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The research team, which includes scientists from the Technical University of Munich (TUM) and the German Aerospace Centre (DLR), have tackled the “flutter problem”: Although wings with a wide wingspan and low weight are energy-efficient, in flight, the wing vibrations continuously increase, leading to material fatigue. The European project FLEXOP (Flutter-Free FLight Envelope eXpansion for ecOnomical Performance improvement) sought to solve this conflict of interest. The result is two new wing variants: aeroelastic wings made of carbon fibers and flutter wings made of fiberglass. The former have already been tested at the airfield in Oberpfaffenhofen, near Munich – initially with a flight demonstrator, for safety reasons. The results of the project are now to be transferred to the design of transport and passenger aircraft.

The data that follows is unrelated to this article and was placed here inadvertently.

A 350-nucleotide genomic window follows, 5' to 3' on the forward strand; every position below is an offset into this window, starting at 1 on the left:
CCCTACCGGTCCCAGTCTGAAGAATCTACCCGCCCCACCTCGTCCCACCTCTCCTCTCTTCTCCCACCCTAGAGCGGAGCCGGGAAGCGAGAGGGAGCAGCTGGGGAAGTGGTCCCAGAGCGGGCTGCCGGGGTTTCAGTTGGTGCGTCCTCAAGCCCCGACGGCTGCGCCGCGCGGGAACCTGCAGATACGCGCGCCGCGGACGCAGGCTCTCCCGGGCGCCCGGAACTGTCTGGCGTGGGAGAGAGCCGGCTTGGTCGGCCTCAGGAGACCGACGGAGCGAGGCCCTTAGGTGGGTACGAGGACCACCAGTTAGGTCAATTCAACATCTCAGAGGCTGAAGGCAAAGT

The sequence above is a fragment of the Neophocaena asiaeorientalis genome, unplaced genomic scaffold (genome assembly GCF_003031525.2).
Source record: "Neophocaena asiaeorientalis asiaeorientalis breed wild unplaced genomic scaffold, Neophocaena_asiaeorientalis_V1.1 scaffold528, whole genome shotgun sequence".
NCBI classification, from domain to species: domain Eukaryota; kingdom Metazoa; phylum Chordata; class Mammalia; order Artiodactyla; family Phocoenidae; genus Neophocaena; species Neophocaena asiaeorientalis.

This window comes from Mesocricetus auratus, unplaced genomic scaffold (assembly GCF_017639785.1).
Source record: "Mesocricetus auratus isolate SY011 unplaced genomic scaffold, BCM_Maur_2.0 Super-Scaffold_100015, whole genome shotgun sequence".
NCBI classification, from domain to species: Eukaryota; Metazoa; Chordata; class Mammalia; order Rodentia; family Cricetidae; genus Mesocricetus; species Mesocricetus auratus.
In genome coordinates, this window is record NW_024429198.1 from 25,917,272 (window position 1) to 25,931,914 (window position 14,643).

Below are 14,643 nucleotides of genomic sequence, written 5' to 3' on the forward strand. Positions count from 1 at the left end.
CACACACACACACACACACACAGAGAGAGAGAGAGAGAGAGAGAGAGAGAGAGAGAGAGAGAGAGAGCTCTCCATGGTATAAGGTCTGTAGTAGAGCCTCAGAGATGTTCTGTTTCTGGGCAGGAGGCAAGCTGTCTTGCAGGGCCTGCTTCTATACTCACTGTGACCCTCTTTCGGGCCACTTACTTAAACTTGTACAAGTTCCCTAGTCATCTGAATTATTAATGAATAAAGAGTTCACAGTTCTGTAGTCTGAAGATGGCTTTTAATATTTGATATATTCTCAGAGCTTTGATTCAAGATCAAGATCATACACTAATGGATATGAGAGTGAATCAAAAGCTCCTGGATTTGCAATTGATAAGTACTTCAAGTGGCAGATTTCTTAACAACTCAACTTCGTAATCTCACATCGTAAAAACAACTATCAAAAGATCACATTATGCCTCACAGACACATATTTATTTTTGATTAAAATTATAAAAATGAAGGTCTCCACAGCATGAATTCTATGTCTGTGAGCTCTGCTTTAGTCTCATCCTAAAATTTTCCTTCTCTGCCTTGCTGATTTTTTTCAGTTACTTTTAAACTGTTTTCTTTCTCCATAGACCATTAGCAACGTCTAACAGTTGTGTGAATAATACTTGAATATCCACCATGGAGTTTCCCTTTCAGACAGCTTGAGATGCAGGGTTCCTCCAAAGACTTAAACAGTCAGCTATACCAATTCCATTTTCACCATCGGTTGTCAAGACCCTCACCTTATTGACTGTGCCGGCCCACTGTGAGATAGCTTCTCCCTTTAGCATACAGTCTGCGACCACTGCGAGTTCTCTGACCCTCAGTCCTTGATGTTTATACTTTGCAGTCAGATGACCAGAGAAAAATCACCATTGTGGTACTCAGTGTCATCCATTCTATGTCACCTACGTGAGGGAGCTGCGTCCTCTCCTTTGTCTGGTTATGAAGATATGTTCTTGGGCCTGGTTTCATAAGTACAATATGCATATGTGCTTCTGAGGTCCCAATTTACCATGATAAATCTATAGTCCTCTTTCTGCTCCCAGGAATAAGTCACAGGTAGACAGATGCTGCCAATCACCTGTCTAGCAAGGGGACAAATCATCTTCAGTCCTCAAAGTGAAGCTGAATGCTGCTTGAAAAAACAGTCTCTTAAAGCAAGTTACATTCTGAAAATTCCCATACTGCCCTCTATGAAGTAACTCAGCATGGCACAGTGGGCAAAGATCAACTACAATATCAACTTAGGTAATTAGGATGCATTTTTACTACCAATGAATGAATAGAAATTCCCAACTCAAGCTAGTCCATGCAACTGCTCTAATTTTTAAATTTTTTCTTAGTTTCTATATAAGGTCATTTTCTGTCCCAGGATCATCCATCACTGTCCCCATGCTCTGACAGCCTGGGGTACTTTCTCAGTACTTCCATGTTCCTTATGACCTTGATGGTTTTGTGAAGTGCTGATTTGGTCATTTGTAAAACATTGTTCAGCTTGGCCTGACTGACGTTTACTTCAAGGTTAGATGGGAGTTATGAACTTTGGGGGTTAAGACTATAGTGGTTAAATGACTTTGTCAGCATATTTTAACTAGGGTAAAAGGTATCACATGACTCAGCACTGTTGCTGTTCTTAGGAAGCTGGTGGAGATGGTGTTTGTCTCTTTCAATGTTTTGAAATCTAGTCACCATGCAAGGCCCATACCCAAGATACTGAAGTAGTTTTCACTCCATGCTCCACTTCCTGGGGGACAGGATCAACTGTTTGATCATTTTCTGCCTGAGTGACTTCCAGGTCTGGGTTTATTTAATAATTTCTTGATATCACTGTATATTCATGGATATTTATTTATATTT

Meanwhile, Airbus has taken inspiration from nature to make flying more environmentally friendly. Its fello’fly project aims to demonstrate that the fuel consumption of an aircraft can be reduced by up to 10% if it flies behind another aircraft – it is this technique that helps migratory birds conserve their energy. Airbus is now working on a solution to keep the follower aircraft safely positioned in the updraft of the aircraft it is following.